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Intel's Xeon Emerald Rapids CPUs Could Wield Up To 64 Cores

Sapphire Rapids
Sapphire Rapids (Image credit: Intel)


Hardware leaker YuuKi_AnS (opens in new tab) has provided a sneak peek of what we could expect from Intel’s next-generation Xeon Emerald Rapids processors. It’s funny because Sapphire Rapids (opens in new tab) hasn’t landed, but the specifications of its successor are already hitting the rumor mill. Although the leaker claims that the specifications came from a document allegedly distributed to OEMs recently, we recommend you approach the information with an open mind.

Like Sapphire Rapids, Emerald Rapids continue to rely on the Intel 7 (rebranded 10nm Enhanced SuperFin) process node. The forthcoming data center chips will slip into the same Eagle Stream platform with the LGA4677 (Socket E) socket as Sapphire Rapids. Intel hasn’t confirmed which microarchitecture will power Emerald Rapids, though. Sapphire Rapids will come with Golden Cove cores; therefore, Emerald Rapids would probably wield Raptor Cove cores.

While Sapphire Rapids have appeared to top out at 56 cores, Emerald Rapids could push it up to 64 cores to match AMD’s EPYC processors. The problem is that Emerald Rapids will have very tough competition. AMD’s Genoa rocks up to 96 cores, whereas  Bergamo (opens in new tab), which launches in 2023, will have up to 128 cores. Intel is still behind AMD in terms of core counts.

(Image credit: YuuKi_AnS/Twitter)

Emerald Rapids' TDP may vary between 150W and 350W with excellent scalability. The processor support 1S, 2S, 4S, 8S, and higher configurations via xNC support. Four UPI 2.0 links per Emerald Rapids processor at a higher width (x24) offer transfer speeds up to 20 GT/s.

Eight-channel memory remains a feature on Emerald Rapids; however there is improved memory speed support. The processors natively support DDR5-5600 in a 1DPC setup and DDR5-4800 in a 2DPC configuration. The Eagle Stream platform will enable up to 16 DDR5 memory slots per socket. The specification sheet mentions support for 24Gb memory modules. Emerald Rapids also embraces Intel's Crow Pass Persistent Memory (Crystal Ridge 3.0) modules. Although Intel has canned its Optane memory business, Crow Pass will still make it to the market. However, the chipmaker won't develop any future Optane products beyond Crow Pass.

In terms of expansion, Emerald Rapids deliver up to 80 PCIe 5.0 lanes. The platform provides PCIe bifurcation support at x16, x8, x4, and x2 via PCIe 4.0 speeds. The Emmitsburg chipset, on the other hand, supplies 20 PCIe 3.0 lanes, 1G Ethernet for Manageability support, and an x8 DMI connection restricted to the PCIe 3.0 standard. AMD hasn't share the number of PCIe 5.0 lanes for Genoa or Bergamo. For contrast, AMD EPYC chips have been offering 128 PCIe lanes for a couple of generations now.

Unlike Sapphire Rapids, Intel is confident that Emerald Rapids will meet its 2023 deadline.

Zhiye Liu
RAM Reviewer and News Editor

Zhiye Liu is a Freelance News Writer at Tom’s Hardware US. Although he loves everything that’s hardware, he has a soft spot for CPUs, GPUs, and RAM.

  • Neilbob
    'Unlike Sapphire Rapids, Intel is confident that Emerald Rapids will meet its 2023 deadline.'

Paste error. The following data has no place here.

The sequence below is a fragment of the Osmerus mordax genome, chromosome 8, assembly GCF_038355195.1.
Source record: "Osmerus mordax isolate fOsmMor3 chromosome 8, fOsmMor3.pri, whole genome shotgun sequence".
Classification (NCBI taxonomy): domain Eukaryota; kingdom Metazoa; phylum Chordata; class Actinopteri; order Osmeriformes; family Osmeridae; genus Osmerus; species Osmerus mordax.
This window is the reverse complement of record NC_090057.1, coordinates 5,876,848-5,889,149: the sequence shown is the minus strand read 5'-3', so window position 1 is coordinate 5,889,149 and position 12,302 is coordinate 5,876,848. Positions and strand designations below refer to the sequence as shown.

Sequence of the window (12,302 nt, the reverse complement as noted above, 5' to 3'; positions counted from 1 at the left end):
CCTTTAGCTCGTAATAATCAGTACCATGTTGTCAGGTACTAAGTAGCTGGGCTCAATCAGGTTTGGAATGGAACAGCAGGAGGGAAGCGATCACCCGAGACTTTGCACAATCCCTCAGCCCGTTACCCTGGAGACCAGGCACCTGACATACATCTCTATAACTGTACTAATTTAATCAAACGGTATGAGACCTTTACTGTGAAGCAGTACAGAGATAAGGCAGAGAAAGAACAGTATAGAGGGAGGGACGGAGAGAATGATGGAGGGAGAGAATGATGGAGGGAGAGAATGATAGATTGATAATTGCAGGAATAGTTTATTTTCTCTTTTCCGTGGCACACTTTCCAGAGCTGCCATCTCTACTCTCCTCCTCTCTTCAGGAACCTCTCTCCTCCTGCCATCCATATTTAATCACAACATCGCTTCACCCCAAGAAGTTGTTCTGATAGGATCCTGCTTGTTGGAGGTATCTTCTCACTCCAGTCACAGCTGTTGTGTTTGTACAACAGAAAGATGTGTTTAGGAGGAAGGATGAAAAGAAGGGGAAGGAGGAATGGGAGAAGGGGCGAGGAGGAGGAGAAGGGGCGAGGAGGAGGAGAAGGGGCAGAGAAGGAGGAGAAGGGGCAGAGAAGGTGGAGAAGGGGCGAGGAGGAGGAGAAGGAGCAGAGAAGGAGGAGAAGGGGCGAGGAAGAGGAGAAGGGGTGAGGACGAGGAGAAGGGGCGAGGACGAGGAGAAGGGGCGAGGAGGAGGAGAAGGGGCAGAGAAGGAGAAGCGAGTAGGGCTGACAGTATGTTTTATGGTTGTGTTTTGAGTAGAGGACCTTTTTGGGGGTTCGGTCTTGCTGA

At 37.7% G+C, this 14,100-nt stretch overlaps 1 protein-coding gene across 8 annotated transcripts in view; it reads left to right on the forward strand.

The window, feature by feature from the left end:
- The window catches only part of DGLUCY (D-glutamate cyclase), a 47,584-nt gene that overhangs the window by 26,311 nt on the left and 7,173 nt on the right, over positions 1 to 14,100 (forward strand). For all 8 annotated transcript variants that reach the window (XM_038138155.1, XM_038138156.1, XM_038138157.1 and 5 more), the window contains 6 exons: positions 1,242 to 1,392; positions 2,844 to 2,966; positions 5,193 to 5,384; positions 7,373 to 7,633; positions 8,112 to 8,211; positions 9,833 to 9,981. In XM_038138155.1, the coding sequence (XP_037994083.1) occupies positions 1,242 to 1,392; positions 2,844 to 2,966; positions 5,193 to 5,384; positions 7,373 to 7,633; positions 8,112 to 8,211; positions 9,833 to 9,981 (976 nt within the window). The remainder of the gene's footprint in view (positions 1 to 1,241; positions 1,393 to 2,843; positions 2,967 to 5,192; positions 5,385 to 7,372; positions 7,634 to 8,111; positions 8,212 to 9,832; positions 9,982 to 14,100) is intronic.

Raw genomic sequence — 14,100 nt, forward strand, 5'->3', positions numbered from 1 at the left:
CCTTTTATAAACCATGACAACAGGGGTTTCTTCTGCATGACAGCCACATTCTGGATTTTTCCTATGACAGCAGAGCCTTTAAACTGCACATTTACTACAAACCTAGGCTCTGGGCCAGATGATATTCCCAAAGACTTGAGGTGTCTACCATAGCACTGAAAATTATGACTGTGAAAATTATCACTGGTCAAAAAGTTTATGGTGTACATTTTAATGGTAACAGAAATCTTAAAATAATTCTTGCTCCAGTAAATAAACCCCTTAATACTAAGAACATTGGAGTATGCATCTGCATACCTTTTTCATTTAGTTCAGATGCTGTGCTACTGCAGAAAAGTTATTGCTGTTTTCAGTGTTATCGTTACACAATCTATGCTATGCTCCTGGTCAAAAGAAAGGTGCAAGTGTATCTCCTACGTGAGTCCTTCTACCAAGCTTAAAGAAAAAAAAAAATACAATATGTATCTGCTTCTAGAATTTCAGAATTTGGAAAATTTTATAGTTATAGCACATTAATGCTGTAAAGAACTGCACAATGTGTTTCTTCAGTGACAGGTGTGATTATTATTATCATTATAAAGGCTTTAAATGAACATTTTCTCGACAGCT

And that right there is a nice little bit of comedy.
    Reply
  • peachpuff
    Neilbob said:
    'Unlike Sapphire Rapids, Intel is confident that Emerald Rapids will meet its 2023 deadline.'

    And that right there is a nice little bit of comedy.
    Intel: hello and thank you for the compliment, comedy is our #1 priority!
    Reply
  • escksu
    We are still seeing rendered images today instead of real product photo.....
    Reply
  • spongiemaster
    'Unlike Sapphire Rapids, Intel is confident that Emerald Rapids will meet its 2023 deadline.'

    Does this imply that Sapphire Rapids has been delayed again to 2024?
    Reply
  • jeremyj_83
    Once again Intel is behind the 8 ball for RAM density. Last time they went 6 channel when the competition was going 8. Now Intel is going 8 channel when the competition is going 12. That reduction in density will make a huge difference when it comes to cloud providers and places that need a lot of RAM.
    Reply
  • closs.sebastien
    still not the real 7 nm that we are waiting for.... since 2016
    Reply
  • watzupken
    I think as the article rightly pointed out, we have not even seen Sapphire Rapids, and Intel has gone ahead to share more details of their future product. If Emerald Rapids is on schedule for 2023, basically Intel's key message to their potential buyers is, avoid Sapphire Rapids. While it is important to share details to keep buyers interested, I think Intel failed to realized that it will negatively impact sales until Emerald Rapids gets launched. And as we have observed many times of late, Intel likes to pull last minute delays, and multiple delays, which I guess will send some of their potential buyers towards AMD/ ARM (via designing their own SOC).
    Reply
  • watzupken
    spongiemaster said:
    'Unlike Sapphire Rapids, Intel is confident that Emerald Rapids will meet its 2023 deadline.'

    Does this imply that Sapphire Rapids has been delayed again to 2024?
    Delay it? They should just can it. Its too late. Looking at the timeline, it is indeed possible that Sapphire Rapids will end up with very very limited quantity just so that Intel can tick the box to say that they have delivered it. They won't admit that they failed to deliver the product, and so will squeeze something out at the very last moment. It likely going to be like their first gen 10nm Cannon Lake where we only see the smoke of the cannon fire, but don't see any cannon at all. :LOL: The product exists for a tiny window and it is gone and replaced quickly by Ice Lake.
    Reply